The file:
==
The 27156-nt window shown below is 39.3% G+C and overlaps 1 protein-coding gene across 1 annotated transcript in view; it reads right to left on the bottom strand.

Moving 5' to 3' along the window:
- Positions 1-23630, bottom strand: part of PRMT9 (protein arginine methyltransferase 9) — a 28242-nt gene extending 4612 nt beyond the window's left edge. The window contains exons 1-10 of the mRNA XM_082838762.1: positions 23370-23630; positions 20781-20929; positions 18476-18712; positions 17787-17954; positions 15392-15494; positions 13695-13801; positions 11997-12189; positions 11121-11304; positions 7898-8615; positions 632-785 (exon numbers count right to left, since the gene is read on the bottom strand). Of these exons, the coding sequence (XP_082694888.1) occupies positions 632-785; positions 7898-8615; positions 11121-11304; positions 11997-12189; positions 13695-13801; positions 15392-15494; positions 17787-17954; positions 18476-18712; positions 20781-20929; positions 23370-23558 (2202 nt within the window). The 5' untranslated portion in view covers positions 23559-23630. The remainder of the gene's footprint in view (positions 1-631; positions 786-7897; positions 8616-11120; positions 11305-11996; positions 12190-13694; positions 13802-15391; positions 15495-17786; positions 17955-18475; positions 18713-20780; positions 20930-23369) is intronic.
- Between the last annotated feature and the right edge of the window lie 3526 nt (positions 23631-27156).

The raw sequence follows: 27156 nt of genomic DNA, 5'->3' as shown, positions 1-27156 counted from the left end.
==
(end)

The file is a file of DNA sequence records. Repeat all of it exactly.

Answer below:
The 27156-nt window shown below is 39.3% G+C and overlaps 1 protein-coding gene across 1 annotated transcript in view; it reads right to left on the bottom strand.

Moving 5' to 3' along the window:
- Positions 1-23630, bottom strand: part of PRMT9 (protein arginine methyltransferase 9) — a 28242-nt gene extending 4612 nt beyond the window's left edge. The window contains exons 1-10 of the mRNA XM_082838762.1: positions 23370-23630; positions 20781-20929; positions 18476-18712; positions 17787-17954; positions 15392-15494; positions 13695-13801; positions 11997-12189; positions 11121-11304; positions 7898-8615; positions 632-785 (exon numbers count right to left, since the gene is read on the bottom strand). Of these exons, the coding sequence (XP_082694888.1) occupies positions 632-785; positions 7898-8615; positions 11121-11304; positions 11997-12189; positions 13695-13801; positions 15392-15494; positions 17787-17954; positions 18476-18712; positions 20781-20929; positions 23370-23558 (2202 nt within the window). The 5' untranslated portion in view covers positions 23559-23630. The remainder of the gene's footprint in view (positions 1-631; positions 786-7897; positions 8616-11120; positions 11305-11996; positions 12190-13694; positions 13802-15391; positions 15495-17786; positions 17955-18475; positions 18713-20780; positions 20930-23369) is intronic.
- Between the last annotated feature and the right edge of the window lie 3526 nt (positions 23631-27156).

The raw sequence follows: 27156 nt of genomic DNA, 5'->3' as shown, positions 1-27156 counted from the left end.